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Alaska Volcano Observatory is Having Busiest Volcano Year to Date

Alaska Volcano Observatory

Scientists at the Alaska Volcano Observatory are paying extra close attention lately due to high seismic activity at five volcanoes running all along the Aleutian Chain. Many of the volcanoes have recently sprung back to life, and others have just continued their normal eruptions. John Power is the Scientist-in-charge at AVO. He says a few recent explosions and heightened unrest have led to the busiest time since the inception of the state’s observatory.

It is the busiest time that we have had in terms of Alaska Volcanoes. As long has AVO has been around in 27 years. We do have five that are at alert levels or color codes.

Power says the most active volcano recently has been Pavlof, which has erupted continuously since the May 31st. He says it has had some explosive activity and lava flows along the Northwest side. It currently has a "watch" Alert Level and an "orange" Aviation Color Code.
The Shishaldin Vocano is the other volcano with a “watch” Alert Level, and “orange” Aviation Color Code. Power says the volcano has experienced continuing low level eruptive activity, and its conditions form its recognizable outward appearance.

Shishaldin is one of the ones that you would say looks like a volcano. There's a big summit crater, and we're having magma, low level magma, extrusions have been observed down inside the summit crater. It's been a very effusive eruption, we would call it. It hasn't put out big ash cloud or had explosions. It's just been lava oozing out in the inside of this crater if you will.

Power says the Cleveland Volcano has clearly been the most active volcano over the last ten years. On June 5th, AVO picked up two explosions from seismic monitoring stations and infrasonic data. Power says the observatory primarily monitors the volcano via satellite data because of its remote location, but from what they can tell conditions have stayed the same.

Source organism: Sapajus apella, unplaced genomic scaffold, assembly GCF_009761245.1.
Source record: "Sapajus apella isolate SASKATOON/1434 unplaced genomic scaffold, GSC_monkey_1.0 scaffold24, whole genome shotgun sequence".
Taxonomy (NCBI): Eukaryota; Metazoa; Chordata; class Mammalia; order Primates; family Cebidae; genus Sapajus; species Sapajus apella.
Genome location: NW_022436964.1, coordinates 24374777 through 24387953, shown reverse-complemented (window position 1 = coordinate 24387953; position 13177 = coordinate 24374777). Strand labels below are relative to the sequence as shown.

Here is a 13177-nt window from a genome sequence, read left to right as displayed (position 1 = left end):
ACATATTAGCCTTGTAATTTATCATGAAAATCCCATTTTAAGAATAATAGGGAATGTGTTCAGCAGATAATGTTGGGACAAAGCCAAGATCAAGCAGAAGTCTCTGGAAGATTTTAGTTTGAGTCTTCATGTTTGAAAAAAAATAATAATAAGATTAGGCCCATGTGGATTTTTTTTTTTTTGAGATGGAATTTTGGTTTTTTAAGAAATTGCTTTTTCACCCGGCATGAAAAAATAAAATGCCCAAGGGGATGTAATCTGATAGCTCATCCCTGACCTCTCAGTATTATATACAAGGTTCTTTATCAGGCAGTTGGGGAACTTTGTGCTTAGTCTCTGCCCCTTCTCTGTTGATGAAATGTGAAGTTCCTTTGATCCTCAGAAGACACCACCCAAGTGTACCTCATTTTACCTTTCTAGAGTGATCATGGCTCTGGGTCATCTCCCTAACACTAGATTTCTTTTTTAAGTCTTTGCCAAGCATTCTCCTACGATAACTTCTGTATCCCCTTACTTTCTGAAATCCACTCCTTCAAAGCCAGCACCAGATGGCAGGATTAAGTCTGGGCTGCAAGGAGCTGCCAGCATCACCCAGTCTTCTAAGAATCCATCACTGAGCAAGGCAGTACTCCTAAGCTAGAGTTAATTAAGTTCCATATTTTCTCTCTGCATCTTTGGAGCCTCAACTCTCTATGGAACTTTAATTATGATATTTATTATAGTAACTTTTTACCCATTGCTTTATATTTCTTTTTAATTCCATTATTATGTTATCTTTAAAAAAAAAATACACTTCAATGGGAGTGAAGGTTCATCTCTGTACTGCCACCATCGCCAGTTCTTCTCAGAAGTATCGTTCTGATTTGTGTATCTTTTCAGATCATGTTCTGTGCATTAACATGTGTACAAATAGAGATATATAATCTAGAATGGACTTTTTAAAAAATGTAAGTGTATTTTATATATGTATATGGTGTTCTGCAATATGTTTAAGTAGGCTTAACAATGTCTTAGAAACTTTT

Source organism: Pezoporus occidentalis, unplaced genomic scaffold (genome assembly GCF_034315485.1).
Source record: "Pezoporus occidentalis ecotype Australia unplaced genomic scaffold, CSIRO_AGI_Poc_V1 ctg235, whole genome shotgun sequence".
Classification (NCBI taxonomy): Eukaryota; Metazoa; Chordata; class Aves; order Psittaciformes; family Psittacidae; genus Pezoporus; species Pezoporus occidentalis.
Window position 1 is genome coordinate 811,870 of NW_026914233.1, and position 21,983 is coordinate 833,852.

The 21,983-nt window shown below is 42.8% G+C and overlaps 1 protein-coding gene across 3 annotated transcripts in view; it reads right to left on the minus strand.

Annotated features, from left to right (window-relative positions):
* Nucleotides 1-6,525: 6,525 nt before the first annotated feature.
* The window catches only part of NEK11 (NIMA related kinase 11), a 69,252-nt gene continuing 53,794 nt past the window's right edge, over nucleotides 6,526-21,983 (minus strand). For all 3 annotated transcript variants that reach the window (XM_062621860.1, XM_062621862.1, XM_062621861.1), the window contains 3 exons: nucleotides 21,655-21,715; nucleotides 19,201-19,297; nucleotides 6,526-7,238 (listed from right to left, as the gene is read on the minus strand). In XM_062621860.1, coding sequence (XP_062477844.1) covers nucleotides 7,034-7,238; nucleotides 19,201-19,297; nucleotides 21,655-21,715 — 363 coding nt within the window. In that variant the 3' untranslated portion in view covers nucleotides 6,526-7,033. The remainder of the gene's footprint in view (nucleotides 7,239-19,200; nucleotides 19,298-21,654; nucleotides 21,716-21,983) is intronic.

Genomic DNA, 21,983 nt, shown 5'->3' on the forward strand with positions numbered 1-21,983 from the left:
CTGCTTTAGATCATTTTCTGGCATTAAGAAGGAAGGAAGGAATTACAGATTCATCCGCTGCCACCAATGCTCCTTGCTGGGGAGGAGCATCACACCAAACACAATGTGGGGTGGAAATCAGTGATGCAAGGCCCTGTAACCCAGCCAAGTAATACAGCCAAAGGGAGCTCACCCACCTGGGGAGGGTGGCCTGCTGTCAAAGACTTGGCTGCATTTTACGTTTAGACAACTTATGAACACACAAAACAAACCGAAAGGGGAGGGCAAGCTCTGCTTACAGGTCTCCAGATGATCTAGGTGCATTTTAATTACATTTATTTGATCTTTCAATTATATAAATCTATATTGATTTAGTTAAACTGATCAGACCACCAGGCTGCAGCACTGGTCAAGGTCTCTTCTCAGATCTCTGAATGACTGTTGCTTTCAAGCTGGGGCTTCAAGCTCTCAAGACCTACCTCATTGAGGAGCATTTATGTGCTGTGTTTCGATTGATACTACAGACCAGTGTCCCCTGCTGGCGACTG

The Semisopochnoi Volcano is the most remote of the 5 active volcanos. It’s more than 1,000 miles west of the Pavlof Volcano near the island of Amchitka. Powers says the volcano has not had any eruptions or warm ground, but AVO raised its Aviation Color Code to “yellow” due to a sequence of elevated earthquake activity. The Veniaminof Volcano is also showing volcanic activity. It’s located in the Alaska Peninsula National Wildlife Refuge. Power says it had a sizeable eruption last summer and seismic activity has continued throughout the year causing AVO to continue monitoring conditions at the volcano.

Every time we look at it and we think it's time to cancel these advisories it does a little bit more, and we're continuing to watch it just as closely as we can.

You can follow the activity at all of Alaska’s active volcanos on the website of the Alaska Volcano Observatory.   

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